Fisheries managers are hoping to better understand the life cycle of steelhead to determine the status of the Skagit River run.

The Upper Skagit Tribe is implanting juvenile and adult steelhead with passive integrated transponder (PIT) tags that enable managers to collect data on fish survival and movement with minimal handling of the fish.

Unlike most species of salmon, steelhead can spawn repeatedly before they die. The timing of their migration to the ocean can vary, and they can stay at sea up to three years before returning to fresh water to spawn.

Upper Skagit natural resources staff are collecting, tagging and releasing juvenile steelhead from multiple locations on Hansen and Illabot creeks. Individuals that out-migrate from the creek have their tags read by receivers installed on the creek bottoms. Adult fish returning to spawn are collected in tangle nets and tagged before being released. The same receivers that detect out-migrating juveniles also detect returning tagged adults.

“The day we capture an adult fish that we tagged as a juvenile will be a big day,” said Josh Adams, one of the natural resources technicians working on the project.

PIT tags enable automatic detection of individual fish as they swim past a receiver, compared to coded-wire tags, which are best suited to mass-marking groups of fish and only tell managers where and when a hatchery fish was released. Coded-wire tags must be retrieved from a fish after it is harvested or recovered from the spawning grounds, while PIT tags can be read externally by a hand-held or instream receiver while the fish is still alive. The tribe is working with an automated electronic field database to record and centralize the large amounts of data gathered from tracking individual fish over their life cycles.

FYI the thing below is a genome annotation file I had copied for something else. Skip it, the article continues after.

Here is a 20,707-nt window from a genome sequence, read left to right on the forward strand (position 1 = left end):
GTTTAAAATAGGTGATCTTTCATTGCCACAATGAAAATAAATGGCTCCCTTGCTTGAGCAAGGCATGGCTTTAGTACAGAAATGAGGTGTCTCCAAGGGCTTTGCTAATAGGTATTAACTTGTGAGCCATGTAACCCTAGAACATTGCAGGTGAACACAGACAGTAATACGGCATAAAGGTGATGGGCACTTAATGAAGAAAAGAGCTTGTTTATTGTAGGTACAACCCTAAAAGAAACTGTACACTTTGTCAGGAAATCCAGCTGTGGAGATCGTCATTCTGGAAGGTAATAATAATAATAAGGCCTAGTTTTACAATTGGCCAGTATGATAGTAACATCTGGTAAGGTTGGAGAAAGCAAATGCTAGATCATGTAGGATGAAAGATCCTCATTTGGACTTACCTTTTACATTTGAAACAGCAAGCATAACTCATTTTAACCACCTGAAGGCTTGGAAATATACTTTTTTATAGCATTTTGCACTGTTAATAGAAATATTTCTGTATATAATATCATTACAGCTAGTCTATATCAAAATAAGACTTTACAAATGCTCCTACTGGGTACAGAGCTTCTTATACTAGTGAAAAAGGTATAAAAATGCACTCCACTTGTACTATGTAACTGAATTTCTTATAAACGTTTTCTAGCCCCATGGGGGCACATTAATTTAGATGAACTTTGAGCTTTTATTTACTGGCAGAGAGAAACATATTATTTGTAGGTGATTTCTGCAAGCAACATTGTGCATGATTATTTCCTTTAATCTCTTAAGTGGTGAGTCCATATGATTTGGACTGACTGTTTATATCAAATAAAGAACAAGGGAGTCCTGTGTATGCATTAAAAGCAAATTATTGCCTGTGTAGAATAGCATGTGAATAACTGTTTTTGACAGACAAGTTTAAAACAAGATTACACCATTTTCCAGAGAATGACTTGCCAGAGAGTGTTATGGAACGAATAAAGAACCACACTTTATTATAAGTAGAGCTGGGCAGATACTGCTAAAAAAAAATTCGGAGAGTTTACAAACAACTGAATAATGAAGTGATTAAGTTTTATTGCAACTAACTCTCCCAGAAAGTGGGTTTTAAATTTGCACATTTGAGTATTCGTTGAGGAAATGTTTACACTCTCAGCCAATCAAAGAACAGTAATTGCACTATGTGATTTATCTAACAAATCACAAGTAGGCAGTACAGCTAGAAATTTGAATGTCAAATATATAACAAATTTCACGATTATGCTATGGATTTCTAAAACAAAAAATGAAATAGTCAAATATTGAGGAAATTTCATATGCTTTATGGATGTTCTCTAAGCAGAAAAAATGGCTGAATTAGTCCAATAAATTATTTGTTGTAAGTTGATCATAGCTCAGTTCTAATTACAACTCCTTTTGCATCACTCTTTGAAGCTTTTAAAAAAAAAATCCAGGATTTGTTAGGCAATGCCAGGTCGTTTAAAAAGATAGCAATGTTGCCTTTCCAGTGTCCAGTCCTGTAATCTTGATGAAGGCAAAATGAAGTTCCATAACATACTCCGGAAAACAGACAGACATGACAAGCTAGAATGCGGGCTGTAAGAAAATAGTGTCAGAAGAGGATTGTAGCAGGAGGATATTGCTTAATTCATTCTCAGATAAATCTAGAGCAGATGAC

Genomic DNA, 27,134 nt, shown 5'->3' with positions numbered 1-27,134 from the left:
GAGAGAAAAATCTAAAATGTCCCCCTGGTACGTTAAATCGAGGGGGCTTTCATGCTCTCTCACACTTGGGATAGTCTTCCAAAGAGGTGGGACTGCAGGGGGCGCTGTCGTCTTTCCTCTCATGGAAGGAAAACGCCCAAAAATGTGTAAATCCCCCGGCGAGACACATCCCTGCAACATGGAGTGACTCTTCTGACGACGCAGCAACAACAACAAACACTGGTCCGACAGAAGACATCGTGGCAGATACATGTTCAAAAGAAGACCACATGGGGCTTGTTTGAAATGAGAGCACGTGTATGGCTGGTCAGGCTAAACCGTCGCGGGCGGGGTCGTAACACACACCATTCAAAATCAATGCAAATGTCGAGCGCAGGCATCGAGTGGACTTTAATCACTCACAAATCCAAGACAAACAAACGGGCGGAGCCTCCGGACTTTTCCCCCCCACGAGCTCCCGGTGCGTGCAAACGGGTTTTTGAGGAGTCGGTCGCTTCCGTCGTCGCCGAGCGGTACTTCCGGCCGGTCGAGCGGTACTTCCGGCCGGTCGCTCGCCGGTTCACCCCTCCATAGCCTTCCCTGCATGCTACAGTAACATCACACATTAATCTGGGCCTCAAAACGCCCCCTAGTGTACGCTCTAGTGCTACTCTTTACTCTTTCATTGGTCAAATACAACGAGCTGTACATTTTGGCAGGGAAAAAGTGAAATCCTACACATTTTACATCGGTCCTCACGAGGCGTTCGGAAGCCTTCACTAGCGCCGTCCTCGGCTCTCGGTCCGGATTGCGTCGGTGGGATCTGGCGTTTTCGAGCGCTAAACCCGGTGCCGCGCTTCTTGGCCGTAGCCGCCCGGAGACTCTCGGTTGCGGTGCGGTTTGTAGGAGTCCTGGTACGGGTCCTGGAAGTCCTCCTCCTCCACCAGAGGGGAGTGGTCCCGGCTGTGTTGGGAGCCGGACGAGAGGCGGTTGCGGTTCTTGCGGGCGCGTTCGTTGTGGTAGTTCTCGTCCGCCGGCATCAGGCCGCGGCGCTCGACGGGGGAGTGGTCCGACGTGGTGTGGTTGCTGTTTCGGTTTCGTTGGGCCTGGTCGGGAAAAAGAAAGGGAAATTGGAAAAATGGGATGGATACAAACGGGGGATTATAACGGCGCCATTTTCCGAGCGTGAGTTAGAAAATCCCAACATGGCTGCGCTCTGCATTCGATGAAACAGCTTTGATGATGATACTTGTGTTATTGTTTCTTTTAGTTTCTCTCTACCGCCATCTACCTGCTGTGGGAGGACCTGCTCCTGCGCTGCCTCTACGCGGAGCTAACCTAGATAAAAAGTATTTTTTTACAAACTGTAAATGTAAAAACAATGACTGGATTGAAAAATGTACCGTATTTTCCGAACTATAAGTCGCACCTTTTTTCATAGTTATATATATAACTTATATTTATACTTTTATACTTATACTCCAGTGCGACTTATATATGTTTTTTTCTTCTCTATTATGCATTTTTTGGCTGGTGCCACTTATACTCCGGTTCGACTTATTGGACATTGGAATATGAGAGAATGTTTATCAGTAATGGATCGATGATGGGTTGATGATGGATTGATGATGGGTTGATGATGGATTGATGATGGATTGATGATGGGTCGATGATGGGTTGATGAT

“With coded-wire tags, we know whether 100 out of 1,000 fish return, but with a PIT tag, we know what happened to Charlie,” said Jon-Paul Shannahan, Upper Skagit natural resources managing biologist.

The database was developed by Real Time Research, Inc., in close coordination with Upper Skagit Tribe biologist Rick Hartson. The Upper Skagit Tribe is hoping to collaborate with the state fisheries co-manager to track steelhead.

On the last day of adult tagging for the year, Upper Skagit staff were joined by Andrew Fowler, Washington Department of Fish and Wildlife biologist, who wanted to learn more about the effort.

“I’m here because I love steelhead,” Fowler said. “We all want to see more steelhead come back. The only way to do that is to learn more about what’s happening to them.”

The tribe has been monitoring Skagit River steelhead with this project for the past couple of years, taking scale samples to learn how long individual fish spent in fresh water before out-migrating and how long they spent at sea. The analysis also shows whether the steelhead migrated back out to sea after spawning in fresh water. Now, the scale sample data from PIT-tagged adults are being added to the database to get a more complete picture of the steelhead’s life span and history.

Both tribal and non-Indian fisheries have been reduced dramatically since the 2007 listing of Puget Sound steelhead as threatened under the Endangered Species Act. The primary causes of the decline of steelhead runs are believed to be degraded habitat, fish-blocking culverts, hydropower dams and unfavorable ocean conditions.